PESHAWAR, May 30: Police investigators have rubbished the reports of the people from the outside attacking a Hindu temple in Gor Khuttri area of Peshawar on May 20 and blamed the ransacking of the place of worship on strife between two groups of local Hindu community.
Elder of Hindu community Ramesh claims that seven to eight unidentified people ransacked the temple and set fire to the holy books and when he showed up, he saw some fleeing with a deity through window.
A source close to investigators told Dawn on Wednesday that police would make public the truth behind the temple ransacking ‘very soon’ by identifying the main accused.
He said the incident led to unrest among Hindus living inside the country and overseas due to extensive media coverage, especially by television channels.
“Several Hindu elders have approached us to know the real story. Investigators have found out that no one from the outside had ransacked the temple. Some from within Hindu community are behind it,” he said.
When contacted, senior investigation officer Ilyas Khan said he had almost completed the process of collecting evidence and taking statements from the relevant people.
“Hindu elders have admitted in their statements that no one from outside broke into the temple. However, they are avoiding disclosing the name of those involved in the ransacking,” he said.
The officer said Hindus were trying hard to hush up the matter but police would take action against the culpable people to prevent such unfortunate happenings in future.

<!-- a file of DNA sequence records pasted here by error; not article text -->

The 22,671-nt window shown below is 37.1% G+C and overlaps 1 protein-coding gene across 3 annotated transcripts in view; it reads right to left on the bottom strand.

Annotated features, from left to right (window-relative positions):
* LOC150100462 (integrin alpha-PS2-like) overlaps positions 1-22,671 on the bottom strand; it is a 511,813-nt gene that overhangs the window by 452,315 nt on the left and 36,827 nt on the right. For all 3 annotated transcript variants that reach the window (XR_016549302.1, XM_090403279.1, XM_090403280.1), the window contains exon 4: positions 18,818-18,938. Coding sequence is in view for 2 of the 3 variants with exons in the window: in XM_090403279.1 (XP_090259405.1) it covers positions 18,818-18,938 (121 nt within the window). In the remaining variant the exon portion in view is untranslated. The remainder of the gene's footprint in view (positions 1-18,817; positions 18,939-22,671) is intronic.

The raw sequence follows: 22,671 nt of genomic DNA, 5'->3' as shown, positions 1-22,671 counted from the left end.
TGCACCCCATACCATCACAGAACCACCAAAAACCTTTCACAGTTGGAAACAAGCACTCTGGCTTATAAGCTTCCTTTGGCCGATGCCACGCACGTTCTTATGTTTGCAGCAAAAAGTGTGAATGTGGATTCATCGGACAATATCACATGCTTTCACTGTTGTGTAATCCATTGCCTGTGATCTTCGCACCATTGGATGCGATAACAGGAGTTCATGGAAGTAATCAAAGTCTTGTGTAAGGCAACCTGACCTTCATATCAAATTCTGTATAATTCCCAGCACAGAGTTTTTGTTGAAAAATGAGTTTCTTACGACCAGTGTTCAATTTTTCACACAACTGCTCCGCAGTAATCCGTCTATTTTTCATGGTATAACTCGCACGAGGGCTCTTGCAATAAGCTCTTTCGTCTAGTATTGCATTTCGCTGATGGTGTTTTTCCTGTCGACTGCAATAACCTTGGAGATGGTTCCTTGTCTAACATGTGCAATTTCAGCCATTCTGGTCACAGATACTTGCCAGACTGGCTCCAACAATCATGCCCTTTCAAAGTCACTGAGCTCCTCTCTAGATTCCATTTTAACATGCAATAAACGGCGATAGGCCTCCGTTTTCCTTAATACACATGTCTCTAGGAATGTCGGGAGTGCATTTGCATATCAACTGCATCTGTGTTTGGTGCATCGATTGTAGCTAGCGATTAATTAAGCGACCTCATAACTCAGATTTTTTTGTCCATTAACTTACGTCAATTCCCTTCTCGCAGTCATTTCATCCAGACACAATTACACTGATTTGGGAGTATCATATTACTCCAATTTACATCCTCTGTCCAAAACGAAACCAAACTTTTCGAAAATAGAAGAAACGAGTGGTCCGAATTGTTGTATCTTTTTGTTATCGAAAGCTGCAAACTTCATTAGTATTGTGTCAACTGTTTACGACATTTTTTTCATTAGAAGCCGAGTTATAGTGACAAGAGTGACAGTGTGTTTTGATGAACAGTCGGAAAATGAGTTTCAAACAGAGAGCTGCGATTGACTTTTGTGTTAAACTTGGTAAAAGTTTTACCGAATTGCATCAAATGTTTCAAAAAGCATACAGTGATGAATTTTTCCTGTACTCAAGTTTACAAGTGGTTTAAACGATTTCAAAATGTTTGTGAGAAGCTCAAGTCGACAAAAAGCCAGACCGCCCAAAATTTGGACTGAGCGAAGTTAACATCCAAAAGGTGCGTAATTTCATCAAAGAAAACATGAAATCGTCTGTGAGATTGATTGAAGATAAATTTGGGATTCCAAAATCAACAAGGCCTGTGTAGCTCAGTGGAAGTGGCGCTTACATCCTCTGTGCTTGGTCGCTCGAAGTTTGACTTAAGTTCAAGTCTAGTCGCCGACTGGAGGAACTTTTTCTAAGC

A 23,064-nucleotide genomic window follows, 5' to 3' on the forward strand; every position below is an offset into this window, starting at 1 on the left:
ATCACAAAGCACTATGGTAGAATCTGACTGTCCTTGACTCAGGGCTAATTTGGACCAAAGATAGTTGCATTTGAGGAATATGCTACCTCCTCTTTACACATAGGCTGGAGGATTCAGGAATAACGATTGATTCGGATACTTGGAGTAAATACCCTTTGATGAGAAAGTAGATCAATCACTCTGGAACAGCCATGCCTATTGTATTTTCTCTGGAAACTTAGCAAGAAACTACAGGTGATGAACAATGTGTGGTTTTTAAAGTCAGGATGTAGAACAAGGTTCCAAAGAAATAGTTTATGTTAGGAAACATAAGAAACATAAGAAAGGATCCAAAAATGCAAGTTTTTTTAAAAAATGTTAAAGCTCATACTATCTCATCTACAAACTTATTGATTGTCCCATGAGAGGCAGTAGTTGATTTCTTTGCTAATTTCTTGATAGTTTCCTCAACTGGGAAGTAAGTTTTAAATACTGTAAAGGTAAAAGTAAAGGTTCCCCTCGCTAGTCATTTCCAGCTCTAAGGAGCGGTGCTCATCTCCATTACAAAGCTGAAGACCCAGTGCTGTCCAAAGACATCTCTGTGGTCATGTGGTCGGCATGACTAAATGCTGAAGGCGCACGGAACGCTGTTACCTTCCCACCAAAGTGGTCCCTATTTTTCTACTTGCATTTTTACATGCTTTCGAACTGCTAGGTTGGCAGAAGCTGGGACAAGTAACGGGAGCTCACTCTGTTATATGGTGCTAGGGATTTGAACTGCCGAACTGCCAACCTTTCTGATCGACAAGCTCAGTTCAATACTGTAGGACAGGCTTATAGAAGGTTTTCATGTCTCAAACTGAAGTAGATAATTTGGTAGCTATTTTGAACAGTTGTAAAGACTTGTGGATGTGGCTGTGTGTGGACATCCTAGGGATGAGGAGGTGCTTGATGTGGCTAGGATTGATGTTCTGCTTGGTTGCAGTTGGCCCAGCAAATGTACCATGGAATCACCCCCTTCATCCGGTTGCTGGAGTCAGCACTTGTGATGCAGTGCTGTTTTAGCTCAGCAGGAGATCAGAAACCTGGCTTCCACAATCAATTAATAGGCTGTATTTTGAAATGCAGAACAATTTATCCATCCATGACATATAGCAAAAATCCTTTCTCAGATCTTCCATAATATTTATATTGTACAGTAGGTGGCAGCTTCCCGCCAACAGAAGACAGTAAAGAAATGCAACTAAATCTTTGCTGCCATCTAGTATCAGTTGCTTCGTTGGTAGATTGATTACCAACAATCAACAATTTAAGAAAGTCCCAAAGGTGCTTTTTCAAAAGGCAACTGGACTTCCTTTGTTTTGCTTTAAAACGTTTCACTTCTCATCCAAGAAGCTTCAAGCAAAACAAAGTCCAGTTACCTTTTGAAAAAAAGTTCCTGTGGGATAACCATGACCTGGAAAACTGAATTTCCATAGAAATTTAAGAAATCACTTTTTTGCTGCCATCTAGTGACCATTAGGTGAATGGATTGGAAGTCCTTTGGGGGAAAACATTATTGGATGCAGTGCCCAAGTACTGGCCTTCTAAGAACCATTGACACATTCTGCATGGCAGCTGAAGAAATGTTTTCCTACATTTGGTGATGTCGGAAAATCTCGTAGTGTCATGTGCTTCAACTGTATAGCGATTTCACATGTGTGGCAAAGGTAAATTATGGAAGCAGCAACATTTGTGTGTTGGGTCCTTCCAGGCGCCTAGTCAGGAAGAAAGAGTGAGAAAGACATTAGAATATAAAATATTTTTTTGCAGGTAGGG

Meanwhile, the provincial archeology and museum department has said in a statement that “the director archaeology and museums along with district coordination officer Peshawar visited the site on the same day (May 20) and also investigated watchmen on duty who informed that they had seen no armed or unarmed persons intruding on the building and damaging it.”
The Peshawar High Court has allowed the Hindu community to use the temple only for worship but Kaka Ram and his sister, Poolen Watti, has been demanding the building’s ownership from the archaeology department.
However, according to the statement, the department as an immediate step is going to fix an iron grill around the temple and the numbers of night watchmen being increased to ensure full security and protection to the building.
It also said the directorate of archaeology and museums was the custodian of the ancient buildings of Hindus, Buddhist, Sikhs and Christians, and spent sufficient funds for their preservation.
The statement said the provincial government was taking keen interest in protection of sacred structures of religious minorities and in mobilising all its resources to preserve and protect it at all costs.